Window Cliffs Natural Area was dedicated on April 7, 2017, and is now open to the public. Formerly on private land, it was still a favorite place for local hikers and ATV’ers. Now owned by the state of Tennessee, Window Cliffs is managed by the Burgess Falls State Park staff.
Over the past year, a well-defined, 5-mile round-trip trail has been constructed. After a 300′ steep, narrow descent, the trail (old ATV road) follows and crosses the scenic Cane Creek and one of its tributaries. The dedication hike followed a period of heavy rains, so the nine water crossings were wet — up to your knees wet in some of the crossings. Park-installed cables at the nine crossings facilitated safe passage against moderately strong currents and very slippery rocks. At other times of the year, you may barely get the bottoms of your shoes wet. Come prepared! I was happy to have sandals in my backpack to change out of my socks and hiking boots for most of the hike.
Along the wide trail and at crossings were many views of small picturesque cascades in the creek. There were a number of areas where the creek is bounded by tall cliffs on one side, many of which were dripping water. In early April, trees were beginning to display their leaves and wildflowers, especially Trillium, were everywhere. Only in one spot, however, were there a couple Trillium’s with their flowers completely unfolded.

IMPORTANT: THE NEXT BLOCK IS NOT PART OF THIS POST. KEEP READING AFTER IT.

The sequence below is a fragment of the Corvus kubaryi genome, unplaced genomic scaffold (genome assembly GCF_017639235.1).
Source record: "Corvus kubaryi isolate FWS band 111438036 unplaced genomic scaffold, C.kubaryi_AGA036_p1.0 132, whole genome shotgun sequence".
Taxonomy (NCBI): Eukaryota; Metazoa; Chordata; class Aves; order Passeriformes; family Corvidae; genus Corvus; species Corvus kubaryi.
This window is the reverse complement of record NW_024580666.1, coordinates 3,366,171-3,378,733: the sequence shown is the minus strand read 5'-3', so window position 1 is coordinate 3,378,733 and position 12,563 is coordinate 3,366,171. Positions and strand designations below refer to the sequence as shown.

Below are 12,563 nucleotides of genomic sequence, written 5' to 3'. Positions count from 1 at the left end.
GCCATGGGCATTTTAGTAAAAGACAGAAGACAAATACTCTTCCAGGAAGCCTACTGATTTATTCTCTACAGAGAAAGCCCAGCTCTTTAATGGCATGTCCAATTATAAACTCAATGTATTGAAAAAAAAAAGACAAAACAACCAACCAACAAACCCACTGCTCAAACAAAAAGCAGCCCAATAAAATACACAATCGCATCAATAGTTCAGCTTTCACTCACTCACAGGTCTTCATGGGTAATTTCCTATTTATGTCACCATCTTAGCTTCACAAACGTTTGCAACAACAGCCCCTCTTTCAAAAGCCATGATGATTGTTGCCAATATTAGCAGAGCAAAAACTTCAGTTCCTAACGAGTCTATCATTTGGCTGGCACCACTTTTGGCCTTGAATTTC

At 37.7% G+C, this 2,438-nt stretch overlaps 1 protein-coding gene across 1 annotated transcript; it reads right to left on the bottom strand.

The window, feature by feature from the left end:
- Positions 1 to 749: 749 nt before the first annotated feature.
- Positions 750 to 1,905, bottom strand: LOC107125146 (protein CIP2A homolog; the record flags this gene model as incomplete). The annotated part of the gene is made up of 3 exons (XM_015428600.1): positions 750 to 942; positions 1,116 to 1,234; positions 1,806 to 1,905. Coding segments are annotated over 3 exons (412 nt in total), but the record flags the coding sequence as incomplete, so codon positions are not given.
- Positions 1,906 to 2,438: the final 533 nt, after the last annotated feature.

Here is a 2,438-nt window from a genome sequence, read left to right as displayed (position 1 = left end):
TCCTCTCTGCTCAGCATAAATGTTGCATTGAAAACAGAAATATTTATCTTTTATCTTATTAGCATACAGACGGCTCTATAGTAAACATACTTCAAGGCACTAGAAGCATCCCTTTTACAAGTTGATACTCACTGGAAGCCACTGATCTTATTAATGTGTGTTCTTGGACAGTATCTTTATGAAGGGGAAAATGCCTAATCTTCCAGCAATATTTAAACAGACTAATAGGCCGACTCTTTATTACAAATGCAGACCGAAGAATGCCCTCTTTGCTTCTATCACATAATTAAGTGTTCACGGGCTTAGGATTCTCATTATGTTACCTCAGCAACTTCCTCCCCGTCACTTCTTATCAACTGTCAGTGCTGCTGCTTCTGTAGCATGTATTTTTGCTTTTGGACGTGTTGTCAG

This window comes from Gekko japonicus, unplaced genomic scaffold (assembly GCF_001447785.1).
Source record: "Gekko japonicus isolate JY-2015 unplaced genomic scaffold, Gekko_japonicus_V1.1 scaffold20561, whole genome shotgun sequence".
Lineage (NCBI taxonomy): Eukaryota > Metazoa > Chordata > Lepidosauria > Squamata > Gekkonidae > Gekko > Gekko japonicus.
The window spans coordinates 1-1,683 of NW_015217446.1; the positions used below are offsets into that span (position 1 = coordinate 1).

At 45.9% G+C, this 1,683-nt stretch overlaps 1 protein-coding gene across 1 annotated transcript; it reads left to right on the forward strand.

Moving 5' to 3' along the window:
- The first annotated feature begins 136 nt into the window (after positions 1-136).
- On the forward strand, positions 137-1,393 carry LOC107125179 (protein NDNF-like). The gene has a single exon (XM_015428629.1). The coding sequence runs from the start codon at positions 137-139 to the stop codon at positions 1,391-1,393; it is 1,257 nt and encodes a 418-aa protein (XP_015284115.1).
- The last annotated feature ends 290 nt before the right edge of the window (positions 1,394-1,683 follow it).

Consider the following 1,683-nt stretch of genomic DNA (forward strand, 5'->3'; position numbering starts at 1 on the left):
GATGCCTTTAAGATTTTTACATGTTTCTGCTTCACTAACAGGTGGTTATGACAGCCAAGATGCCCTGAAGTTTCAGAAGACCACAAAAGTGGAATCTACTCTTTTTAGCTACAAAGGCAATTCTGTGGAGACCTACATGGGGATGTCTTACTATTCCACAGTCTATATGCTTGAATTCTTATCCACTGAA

After crossing #8 and just prior to the final creek crossing, there is an overlook on the left side of the trail where you can see a 20-foot waterfall, the only one in the park.
After crossing #9, the trail continues to closely follow the looping Cane Creek, until the trail narrows, beginning a moderately steep ascent that ends near the top of a “knife-edge” ridge. Slightly below the ridge top are two windows, formed by collapsing weak strata while leaving rock arches overhead. The windows can be observed in the distance from an observation point fairly near the end of the 2.5 miles hike in. During an opportunity to preview a portion of the Window Cliffs area in July 2015, two rangers led a small group of us to the base of the windows (picture included). Access to the windows is now appropriately blocked to the public as the drop-offs are extremely steep and dangerous due to narrow ledges and loose rock. However, those with mountain goat tendencies who are not afraid of heights can climb to the top of the very narrow ridge. On both sides of the ridge, cliffs plummet to Cane Creek below, as the creek loops around the ridge structure. The views are incredible at the top of the ridge, but be careful about taking one step to either side while looking through your camera!
The return trip follows the same path as the one that got you to the window cliffs. Yep, that means another nine creek crossings followed by a steep ascent to the trailhead.
As you view the photo gallery, please note that the final seven images are from July 2016. Two images are at the windows, spots that are not open!